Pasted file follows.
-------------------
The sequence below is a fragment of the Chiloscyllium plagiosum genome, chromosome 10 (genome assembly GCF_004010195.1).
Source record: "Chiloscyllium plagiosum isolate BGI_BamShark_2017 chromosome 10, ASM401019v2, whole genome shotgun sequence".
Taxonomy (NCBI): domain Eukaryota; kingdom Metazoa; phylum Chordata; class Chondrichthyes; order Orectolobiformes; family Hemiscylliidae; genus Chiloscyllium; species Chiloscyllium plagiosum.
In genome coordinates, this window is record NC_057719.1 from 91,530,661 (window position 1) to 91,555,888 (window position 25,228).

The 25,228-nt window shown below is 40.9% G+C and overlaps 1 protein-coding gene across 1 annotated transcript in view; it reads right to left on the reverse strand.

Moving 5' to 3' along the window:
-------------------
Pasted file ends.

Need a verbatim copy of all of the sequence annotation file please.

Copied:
The sequence below is a fragment of the Chiloscyllium plagiosum genome, chromosome 10 (genome assembly GCF_004010195.1).
Source record: "Chiloscyllium plagiosum isolate BGI_BamShark_2017 chromosome 10, ASM401019v2, whole genome shotgun sequence".
Taxonomy (NCBI): domain Eukaryota; kingdom Metazoa; phylum Chordata; class Chondrichthyes; order Orectolobiformes; family Hemiscylliidae; genus Chiloscyllium; species Chiloscyllium plagiosum.
In genome coordinates, this window is record NC_057719.1 from 91,530,661 (window position 1) to 91,555,888 (window position 25,228).

The 25,228-nt window shown below is 40.9% G+C and overlaps 1 protein-coding gene across 1 annotated transcript in view; it reads right to left on the reverse strand.

Moving 5' to 3' along the window: